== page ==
Facebook: reducing friction and easy ways to win
Brands that don’t reduce friction and surprise and delight their customers will be in trouble, says the social network
It is not that travel businesses are getting worse at what they do, but customer expectations are changing all the time, Neasa Bannon, Facebook Head of Travel Marketing for the EMEA region, told the EyeforTravel Digital Strategy Summit in May.
They are becoming more mobile, they have more choice and they want information in one place and at their fingertips. “They’re engaging with brands across multiple channels before making purchases, and are less willing to suffer any inconvenience,” Bannon says. The consequences for brands that don’t step up their game to reduce friction, are significant.
- 40% of EMEA website visitors abandon a site after a three-second delay
- 76% of customers will switch from a business that doesn’t meet their needs
“That’s not a lot of time,” says Bannon, explaining that every year, in the EMEA alone, up to $86 billion of revenue is lost (or deferred) because people abandon online shopping carts.
Travel is, after all, a complicated journey with multiple touch points, and some of the things that can go wrong include irrelevant offers or too much choice, failure to store loyalty details and snail-paced loading times. Interestingly, on average travelers only use three companies to book travel, and so its crucial for the chosen ones to retain customers.
There are many things that travel brands need to be thinking about when considering how to remove friction; the rise of voice search, mobile, and the growing use of contactless payments, to name a few (see also ‘Payments shouldn’t be a hurdle we fall at,’ says Facebook, EyeforTravel, June 24)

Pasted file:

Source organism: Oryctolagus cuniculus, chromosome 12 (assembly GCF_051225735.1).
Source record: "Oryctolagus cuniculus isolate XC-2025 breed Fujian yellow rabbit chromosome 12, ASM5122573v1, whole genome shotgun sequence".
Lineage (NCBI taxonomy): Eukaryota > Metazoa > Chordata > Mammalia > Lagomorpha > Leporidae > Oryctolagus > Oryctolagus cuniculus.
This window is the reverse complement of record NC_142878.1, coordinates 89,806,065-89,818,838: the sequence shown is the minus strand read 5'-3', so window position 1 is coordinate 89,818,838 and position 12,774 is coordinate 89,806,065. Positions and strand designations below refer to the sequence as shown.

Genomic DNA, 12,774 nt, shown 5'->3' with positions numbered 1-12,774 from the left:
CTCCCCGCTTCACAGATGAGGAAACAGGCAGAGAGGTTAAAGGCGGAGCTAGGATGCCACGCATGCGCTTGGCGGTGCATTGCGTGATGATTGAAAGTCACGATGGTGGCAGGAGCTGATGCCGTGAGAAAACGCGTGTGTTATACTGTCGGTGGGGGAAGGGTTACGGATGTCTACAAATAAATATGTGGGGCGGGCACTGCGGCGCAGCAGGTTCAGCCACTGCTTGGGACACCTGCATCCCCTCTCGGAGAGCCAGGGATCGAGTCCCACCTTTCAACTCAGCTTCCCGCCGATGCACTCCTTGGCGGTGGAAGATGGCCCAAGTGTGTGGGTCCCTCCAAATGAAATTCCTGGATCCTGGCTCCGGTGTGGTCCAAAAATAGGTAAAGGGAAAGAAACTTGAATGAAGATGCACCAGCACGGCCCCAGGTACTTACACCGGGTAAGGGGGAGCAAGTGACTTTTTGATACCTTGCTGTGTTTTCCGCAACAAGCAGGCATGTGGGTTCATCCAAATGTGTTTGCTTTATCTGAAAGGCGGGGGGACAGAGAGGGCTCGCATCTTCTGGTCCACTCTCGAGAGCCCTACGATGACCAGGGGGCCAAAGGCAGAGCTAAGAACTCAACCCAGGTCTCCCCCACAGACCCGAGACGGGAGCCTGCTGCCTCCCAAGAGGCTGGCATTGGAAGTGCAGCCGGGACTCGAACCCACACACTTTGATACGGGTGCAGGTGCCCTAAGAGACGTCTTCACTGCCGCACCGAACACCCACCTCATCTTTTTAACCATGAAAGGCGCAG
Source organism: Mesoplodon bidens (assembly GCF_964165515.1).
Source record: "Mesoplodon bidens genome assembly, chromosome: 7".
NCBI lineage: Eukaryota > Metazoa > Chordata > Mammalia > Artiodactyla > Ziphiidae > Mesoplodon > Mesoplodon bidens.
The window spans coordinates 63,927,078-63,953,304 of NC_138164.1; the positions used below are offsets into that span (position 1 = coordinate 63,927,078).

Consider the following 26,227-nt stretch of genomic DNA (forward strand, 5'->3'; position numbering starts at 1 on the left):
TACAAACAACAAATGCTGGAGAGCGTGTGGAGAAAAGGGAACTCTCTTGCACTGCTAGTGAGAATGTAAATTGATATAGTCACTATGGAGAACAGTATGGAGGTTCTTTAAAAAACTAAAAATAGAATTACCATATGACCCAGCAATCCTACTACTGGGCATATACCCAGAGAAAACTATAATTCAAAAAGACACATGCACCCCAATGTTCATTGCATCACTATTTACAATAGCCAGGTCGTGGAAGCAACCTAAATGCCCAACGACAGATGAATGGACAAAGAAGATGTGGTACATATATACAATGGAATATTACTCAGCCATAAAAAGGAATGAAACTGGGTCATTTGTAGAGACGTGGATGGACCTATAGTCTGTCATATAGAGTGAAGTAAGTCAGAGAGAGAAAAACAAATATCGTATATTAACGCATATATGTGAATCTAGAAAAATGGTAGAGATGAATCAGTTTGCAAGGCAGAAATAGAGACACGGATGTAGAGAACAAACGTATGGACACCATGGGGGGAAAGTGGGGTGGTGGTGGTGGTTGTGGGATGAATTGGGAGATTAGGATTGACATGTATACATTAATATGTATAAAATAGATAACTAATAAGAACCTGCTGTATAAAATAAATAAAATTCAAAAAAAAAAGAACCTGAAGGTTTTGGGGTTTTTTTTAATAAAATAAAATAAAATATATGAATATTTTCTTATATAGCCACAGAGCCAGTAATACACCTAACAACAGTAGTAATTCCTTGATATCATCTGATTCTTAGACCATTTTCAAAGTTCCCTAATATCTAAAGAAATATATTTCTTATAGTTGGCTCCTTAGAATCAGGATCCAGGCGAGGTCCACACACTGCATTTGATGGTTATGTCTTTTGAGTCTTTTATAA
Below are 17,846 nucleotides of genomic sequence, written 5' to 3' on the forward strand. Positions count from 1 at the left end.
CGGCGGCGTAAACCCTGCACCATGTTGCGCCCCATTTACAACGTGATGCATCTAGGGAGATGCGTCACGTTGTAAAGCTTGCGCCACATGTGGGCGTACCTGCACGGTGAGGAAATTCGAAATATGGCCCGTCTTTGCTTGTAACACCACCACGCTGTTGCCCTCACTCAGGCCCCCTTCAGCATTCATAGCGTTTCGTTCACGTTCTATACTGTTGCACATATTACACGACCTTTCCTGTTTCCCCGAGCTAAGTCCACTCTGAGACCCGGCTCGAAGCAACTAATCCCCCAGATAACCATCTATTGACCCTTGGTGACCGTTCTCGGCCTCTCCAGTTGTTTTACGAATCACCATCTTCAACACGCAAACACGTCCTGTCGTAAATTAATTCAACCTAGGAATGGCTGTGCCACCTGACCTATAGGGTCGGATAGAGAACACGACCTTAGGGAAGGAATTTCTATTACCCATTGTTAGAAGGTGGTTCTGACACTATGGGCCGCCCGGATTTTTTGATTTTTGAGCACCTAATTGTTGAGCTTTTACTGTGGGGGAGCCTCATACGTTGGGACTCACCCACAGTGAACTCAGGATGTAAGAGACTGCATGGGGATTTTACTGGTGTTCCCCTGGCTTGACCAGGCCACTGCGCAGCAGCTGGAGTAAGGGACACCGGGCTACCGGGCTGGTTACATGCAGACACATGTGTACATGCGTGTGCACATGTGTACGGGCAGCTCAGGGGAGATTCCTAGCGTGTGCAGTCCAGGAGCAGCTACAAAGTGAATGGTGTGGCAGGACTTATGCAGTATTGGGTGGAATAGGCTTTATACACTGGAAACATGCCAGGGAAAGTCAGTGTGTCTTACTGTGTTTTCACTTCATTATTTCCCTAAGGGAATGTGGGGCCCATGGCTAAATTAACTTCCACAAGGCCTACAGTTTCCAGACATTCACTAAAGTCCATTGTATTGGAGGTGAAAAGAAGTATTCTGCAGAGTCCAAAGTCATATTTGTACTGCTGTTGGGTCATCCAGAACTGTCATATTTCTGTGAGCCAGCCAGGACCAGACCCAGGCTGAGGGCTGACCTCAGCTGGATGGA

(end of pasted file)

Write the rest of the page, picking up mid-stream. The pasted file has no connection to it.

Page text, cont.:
3 things to consider:
1. Make it visual
One easy win to spark discovery and bring a brand to life is to invest in images and video. According to Facebook, 50% of consumers are inspired by visual material and travel has become the number one search category on Instagram, beating even the highly popular categories of food and fashion. “This is unbelievable,” says Bannon, who added that, “immersive content and visuals are really, really working, and we are constantly refining our platforms that assist with discovery.”
For example, using stories, engaging video ads that work to build interest in the feed or transporting people with 3D photos, panoramas and immersive experiences. Bannon is confident that this will pay off.
- 50% of people report that imagery can effect their travel decisions
- 48% of Instagram users rely on Instagram photos and videos to help choose their next travel destination
- 35% of users look to Instagram to discover new places.
2. Keep it simple
Bannon cited EasyJet’s Look and Book app as an example of how brands can “collapse the path to purchase and make it really easy to book”. Recognising that Instagram is changing the way people are inspired to travel and look for holidays, EasyJet worked with creative agency VCCP and Travelport Digital. The team used artificial intelligence and machine learning to detect the location of an Instagram post, and then identified the nearest airport. By shortening what could be a complex journey for the consumer, the airline saw bookings rise.